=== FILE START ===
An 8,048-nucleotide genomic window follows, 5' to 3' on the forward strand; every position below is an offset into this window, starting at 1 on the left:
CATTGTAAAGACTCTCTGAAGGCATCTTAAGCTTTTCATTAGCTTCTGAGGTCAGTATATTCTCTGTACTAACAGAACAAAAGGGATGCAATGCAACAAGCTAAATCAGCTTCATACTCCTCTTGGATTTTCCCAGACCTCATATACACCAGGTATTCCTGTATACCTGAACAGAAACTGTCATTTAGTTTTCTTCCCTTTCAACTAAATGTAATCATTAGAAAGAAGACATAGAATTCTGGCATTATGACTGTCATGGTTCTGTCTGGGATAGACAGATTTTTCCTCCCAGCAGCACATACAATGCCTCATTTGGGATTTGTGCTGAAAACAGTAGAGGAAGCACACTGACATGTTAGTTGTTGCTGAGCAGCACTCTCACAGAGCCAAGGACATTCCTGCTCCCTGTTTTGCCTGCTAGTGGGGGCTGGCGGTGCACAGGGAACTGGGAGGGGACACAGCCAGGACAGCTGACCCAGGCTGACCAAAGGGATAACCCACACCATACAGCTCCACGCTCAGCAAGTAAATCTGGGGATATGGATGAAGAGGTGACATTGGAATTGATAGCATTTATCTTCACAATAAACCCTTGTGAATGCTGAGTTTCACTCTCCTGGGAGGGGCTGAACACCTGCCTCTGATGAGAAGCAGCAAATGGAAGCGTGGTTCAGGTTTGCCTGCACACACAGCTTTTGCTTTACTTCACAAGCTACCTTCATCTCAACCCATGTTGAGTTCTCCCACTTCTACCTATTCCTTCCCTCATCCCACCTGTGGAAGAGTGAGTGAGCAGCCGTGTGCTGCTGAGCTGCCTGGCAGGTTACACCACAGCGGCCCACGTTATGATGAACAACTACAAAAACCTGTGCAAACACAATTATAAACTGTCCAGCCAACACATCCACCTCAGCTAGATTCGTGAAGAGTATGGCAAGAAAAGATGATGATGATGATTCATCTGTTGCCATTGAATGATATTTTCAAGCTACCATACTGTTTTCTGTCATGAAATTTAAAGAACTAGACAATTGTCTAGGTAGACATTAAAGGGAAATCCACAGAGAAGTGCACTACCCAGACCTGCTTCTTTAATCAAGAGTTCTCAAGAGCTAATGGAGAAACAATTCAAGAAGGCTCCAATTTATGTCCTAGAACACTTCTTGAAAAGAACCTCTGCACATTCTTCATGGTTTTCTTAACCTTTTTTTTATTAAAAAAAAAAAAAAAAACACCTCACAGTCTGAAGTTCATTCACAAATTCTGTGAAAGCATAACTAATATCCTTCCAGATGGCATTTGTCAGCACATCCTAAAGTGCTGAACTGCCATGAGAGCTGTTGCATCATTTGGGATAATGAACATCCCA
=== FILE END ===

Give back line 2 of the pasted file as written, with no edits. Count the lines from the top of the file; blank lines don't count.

CATTGTAAAGACTCTCTGAAGGCATCTTAAGCTTTTCATTAGCTTCTGAGGTCAGTATATTCTCTGTACTAACAGAACAAAAGGGATGCAATGCAACAAGCTAAATCAGCTTCATACTCCTCTTGGATTTTCCCAGACCTCATATACACCAGGTATTCCTGTATACCTGAACAGAAACTGTCATTTAGTTTTCTTCCCTTTCAACTAAATGTAATCATTAGAAAGAAGACATAGAATTCTGGCATTATGACTGTCATGGTTCTGTCTGGGATAGACAGATTTTTCCTCCCAGCAGCACATACAATGCCTCATTTGGGATTTGTGCTGAAAACAGTAGAGGAAGCACACTGACATGTTAGTTGTTGCTGAGCAGCACTCTCACAGAGCCAAGGACATTCCTGCTCCCTGTTTTGCCTGCTAGTGGGGGCTGGCGGTGCACAGGGAACTGGGAGGGGACACAGCCAGGACAGCTGACCCAGGCTGACCAAAGGGATAACCCACACCATACAGCTCCACGCTCAGCAAGTAAATCTGGGGATATGGATGAAGAGGTGACATTGGAATTGATAGCATTTATCTTCACAATAAACCCTTGTGAATGCTGAGTTTCACTCTCCTGGGAGGGGCTGAACACCTGCCTCTGATGAGAAGCAGCAAATGGAAGCGTGGTTCAGGTTTGCCTGCACACACAGCTTTTGCTTTACTTCACAAGCTACCTTCATCTCAACCCATGTTGAGTTCTCCCACTTCTACCTATTCCTTCCCTCATCCCACCTGTGGAAGAGTGAGTGAGCAGCCGTGTGCTGCTGAGCTGCCTGGCAGGTTACACCACAGCGGCCCACGTTATGATGAACAACTACAAAAACCTGTGCAAACACAATTATAAACTGTCCAGCCAACACATCCACCTCAGCTAGATTCGTGAAGAGTATGGCAAGAAAAGATGATGATGATGATTCATCTGTTGCCATTGAATGATATTTTCAAGCTACCATACTGTTTTCTGTCATGAAATTTAAAGAACTAGACAATTGTCTAGGTAGACATTAAAGGGAAATCCACAGAGAAGTGCACTACCCAGACCTGCTTCTTTAATCAAGAGTTCTCAAGAGCTAATGGAGAAACAATTCAAGAAGGCTCCAATTTATGTCCTAGAACACTTCTTGAAAAGAACCTCTGCACATTCTTCATGGTTTTCTTAACCTTTTTTTTATTAAAAAAAAAAAAAAAAACACCTCACAGTCTGAAGTTCATTCACAAATTCTGTGAAAGCATAACTAATATCCTTCCAGATGGCATTTGTCAGCACATCCTAAAGTGCTGAACTGCCATGAGAGCTGTTGCATCATTTGGGATAATGAACATCCCA